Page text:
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China and the Future of Commodity Prices

MANILA – There is no doubt that China’s ongoing growth slowdown has had far-reaching effects on the global economy. But its role in the sharp fall in commodity prices that has occurred since 2014 – an outcome that has been devastating for commodity-exporting countries, including once-dynamic emerging economies – is more limited than the conventional wisdom suggests. In fact, China’s slowdown is only a part of the commodity-price story.

To be sure, there is a clear correlation between Chinese GDP growth and commodity prices. In the early 2000s, when Chinese growth accelerated, commodity prices rose sharply; since China’s slowdown began in 2011, energy prices have fallen by 70%, metals prices by 50%, and agricultural commodity prices by 35%.

But the view that China’s slowdown is the main driver of the collapse in commodity prices is incomplete, at best. As new research by the Asian Development Bank shows, while China plays a significant role in commodity markets – accounting for about half of global consumption of metals, coal, and pork, for example – it is not nearly as dominant as is widely believed. China accounts for less than one-fifth of world consumption of sugar, wheat, poultry, and beef; 12% of world consumption of crude oil; and 5% of natural gas. And, in fact, some of the commodities that have experienced the largest price declines – most notably, oil (down 73%) and natural gas (down 55%) – are those in which China is a relatively minor player.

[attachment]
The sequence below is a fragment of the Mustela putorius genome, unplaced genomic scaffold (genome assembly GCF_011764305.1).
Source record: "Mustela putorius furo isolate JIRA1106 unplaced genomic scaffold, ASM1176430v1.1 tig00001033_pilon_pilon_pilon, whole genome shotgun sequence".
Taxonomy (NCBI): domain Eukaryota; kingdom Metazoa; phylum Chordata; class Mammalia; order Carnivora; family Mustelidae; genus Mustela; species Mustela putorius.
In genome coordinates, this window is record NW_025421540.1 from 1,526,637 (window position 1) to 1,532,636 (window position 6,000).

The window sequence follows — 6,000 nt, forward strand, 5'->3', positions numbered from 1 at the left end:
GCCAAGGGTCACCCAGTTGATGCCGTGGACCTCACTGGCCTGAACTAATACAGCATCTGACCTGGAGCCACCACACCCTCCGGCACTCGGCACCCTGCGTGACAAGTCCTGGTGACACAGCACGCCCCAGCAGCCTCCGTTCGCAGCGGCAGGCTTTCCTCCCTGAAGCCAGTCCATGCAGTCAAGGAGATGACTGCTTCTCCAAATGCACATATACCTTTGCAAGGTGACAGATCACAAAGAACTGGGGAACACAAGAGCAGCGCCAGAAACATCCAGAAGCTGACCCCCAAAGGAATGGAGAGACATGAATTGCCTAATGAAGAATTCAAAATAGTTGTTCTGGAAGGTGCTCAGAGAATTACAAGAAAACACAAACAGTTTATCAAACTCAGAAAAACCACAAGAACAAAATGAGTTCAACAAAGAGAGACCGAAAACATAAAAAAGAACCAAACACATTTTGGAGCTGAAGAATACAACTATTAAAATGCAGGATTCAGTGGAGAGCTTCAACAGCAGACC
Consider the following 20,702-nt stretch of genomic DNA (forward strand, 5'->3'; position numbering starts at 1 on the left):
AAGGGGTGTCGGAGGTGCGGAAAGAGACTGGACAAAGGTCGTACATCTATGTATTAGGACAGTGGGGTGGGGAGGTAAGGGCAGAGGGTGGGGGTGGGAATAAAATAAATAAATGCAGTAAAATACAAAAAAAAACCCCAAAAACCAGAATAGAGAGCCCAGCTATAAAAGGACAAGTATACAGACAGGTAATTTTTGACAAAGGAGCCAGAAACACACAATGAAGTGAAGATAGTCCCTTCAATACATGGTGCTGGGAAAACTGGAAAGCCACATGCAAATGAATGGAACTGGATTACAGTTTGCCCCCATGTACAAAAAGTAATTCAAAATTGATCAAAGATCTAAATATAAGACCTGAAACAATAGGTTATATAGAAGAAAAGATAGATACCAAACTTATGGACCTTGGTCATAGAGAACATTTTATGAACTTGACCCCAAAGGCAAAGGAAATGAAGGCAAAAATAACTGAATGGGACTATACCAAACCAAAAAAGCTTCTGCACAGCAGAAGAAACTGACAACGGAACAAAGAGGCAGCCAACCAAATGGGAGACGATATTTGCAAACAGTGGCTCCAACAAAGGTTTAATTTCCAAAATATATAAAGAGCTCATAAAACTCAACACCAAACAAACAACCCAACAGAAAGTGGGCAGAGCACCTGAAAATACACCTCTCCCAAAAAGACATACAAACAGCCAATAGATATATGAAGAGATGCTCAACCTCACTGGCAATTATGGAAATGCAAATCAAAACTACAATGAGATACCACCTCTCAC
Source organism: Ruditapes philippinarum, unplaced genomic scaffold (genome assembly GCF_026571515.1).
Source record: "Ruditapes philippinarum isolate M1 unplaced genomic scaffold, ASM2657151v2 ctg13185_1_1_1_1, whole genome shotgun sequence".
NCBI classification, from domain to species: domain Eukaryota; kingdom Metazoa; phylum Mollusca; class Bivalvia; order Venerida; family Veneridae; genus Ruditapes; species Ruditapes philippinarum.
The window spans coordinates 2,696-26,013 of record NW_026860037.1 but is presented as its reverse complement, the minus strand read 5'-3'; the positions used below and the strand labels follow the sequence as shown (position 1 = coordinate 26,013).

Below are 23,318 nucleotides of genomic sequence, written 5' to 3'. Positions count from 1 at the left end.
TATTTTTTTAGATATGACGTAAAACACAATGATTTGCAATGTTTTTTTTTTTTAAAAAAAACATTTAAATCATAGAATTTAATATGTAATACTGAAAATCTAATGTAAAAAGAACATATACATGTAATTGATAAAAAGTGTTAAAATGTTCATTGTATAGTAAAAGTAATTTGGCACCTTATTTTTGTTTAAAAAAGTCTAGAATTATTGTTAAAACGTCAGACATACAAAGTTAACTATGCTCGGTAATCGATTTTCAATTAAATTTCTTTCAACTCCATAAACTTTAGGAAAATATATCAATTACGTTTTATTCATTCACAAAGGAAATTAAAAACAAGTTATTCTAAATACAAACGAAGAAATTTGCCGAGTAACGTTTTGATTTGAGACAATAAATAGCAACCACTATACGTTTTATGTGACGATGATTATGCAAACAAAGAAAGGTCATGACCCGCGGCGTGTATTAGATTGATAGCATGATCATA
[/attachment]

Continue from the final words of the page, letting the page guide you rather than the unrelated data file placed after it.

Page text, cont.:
Moreover, China’s actual commodity consumption is even lower than the figures suggest. Conventional measures, instead of taking into account cross-border production chains, simply take the sum of a country’s production and net commodity imports to determine its level of consumption. But, for China, a sizeable proportion of the commodities it “consumes” is actually used in the production of goods that will be exported to the rest of the world. Indeed, almost one-third of Chinese metals demand is used to satisfy export demand. Subtracting the commodities embedded in China’s exported manufactured goods would substantially reduce China’s apparent role in these markets.